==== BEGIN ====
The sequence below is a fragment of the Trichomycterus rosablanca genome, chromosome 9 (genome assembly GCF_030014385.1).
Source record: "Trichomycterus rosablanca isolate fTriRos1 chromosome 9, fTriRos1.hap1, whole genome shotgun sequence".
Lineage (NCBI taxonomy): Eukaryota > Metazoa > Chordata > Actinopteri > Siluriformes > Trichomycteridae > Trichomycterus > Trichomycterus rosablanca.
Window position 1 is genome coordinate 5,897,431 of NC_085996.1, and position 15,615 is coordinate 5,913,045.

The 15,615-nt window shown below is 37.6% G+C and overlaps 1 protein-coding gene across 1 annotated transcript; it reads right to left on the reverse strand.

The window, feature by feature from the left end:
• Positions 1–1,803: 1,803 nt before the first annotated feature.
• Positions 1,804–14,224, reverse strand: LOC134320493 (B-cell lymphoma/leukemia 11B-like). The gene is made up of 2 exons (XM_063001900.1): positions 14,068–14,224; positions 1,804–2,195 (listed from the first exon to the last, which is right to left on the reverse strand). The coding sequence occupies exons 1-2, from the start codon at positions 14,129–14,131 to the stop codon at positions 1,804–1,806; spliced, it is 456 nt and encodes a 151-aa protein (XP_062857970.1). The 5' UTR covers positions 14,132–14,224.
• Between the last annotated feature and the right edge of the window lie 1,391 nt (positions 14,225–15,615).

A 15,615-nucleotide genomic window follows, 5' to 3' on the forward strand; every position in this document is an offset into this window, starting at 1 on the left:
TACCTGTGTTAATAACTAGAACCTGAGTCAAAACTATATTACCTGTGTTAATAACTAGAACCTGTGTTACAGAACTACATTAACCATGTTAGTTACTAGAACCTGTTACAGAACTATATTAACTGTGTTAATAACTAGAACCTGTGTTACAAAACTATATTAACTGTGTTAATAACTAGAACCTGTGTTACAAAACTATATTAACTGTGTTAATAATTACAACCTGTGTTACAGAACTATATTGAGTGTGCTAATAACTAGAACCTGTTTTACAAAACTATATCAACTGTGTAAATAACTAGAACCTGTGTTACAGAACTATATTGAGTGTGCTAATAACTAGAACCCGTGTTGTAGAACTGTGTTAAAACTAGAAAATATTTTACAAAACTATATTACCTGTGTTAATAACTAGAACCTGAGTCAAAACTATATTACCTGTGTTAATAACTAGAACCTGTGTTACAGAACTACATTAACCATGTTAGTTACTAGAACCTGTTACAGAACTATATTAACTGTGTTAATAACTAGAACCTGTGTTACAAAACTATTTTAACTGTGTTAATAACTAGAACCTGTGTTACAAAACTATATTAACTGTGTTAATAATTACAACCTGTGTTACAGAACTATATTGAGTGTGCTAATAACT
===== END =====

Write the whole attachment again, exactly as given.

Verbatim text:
The sequence below is a fragment of the Trichomycterus rosablanca genome, chromosome 9 (genome assembly GCF_030014385.1).
Source record: "Trichomycterus rosablanca isolate fTriRos1 chromosome 9, fTriRos1.hap1, whole genome shotgun sequence".
Lineage (NCBI taxonomy): Eukaryota > Metazoa > Chordata > Actinopteri > Siluriformes > Trichomycteridae > Trichomycterus > Trichomycterus rosablanca.
Window position 1 is genome coordinate 5,897,431 of NC_085996.1, and position 15,615 is coordinate 5,913,045.

The 15,615-nt window shown below is 37.6% G+C and overlaps 1 protein-coding gene across 1 annotated transcript; it reads right to left on the reverse strand.

The window, feature by feature from the left end:
• Positions 1–1,803: 1,803 nt before the first annotated feature.
• Positions 1,804–14,224, reverse strand: LOC134320493 (B-cell lymphoma/leukemia 11B-like). The gene is made up of 2 exons (XM_063001900.1): positions 14,068–14,224; positions 1,804–2,195 (listed from the first exon to the last, which is right to left on the reverse strand). The coding sequence occupies exons 1-2, from the start codon at positions 14,129–14,131 to the stop codon at positions 1,804–1,806; spliced, it is 456 nt and encodes a 151-aa protein (XP_062857970.1). The 5' UTR covers positions 14,132–14,224.
• Between the last annotated feature and the right edge of the window lie 1,391 nt (positions 14,225–15,615).

A 15,615-nucleotide genomic window follows, 5' to 3' on the forward strand; every position in this document is an offset into this window, starting at 1 on the left:
TACCTGTGTTAATAACTAGAACCTGAGTCAAAACTATATTACCTGTGTTAATAACTAGAACCTGTGTTACAGAACTACATTAACCATGTTAGTTACTAGAACCTGTTACAGAACTATATTAACTGTGTTAATAACTAGAACCTGTGTTACAAAACTATATTAACTGTGTTAATAACTAGAACCTGTGTTACAAAACTATATTAACTGTGTTAATAATTACAACCTGTGTTACAGAACTATATTGAGTGTGCTAATAACTAGAACCTGTTTTACAAAACTATATCAACTGTGTAAATAACTAGAACCTGTGTTACAGAACTATATTGAGTGTGCTAATAACTAGAACCCGTGTTGTAGAACTGTGTTAAAACTAGAAAATATTTTACAAAACTATATTACCTGTGTTAATAACTAGAACCTGAGTCAAAACTATATTACCTGTGTTAATAACTAGAACCTGTGTTACAGAACTACATTAACCATGTTAGTTACTAGAACCTGTTACAGAACTATATTAACTGTGTTAATAACTAGAACCTGTGTTACAAAACTATTTTAACTGTGTTAATAACTAGAACCTGTGTTACAAAACTATATTAACTGTGTTAATAATTACAACCTGTGTTACAGAACTATATTGAGTGTGCTAATAACT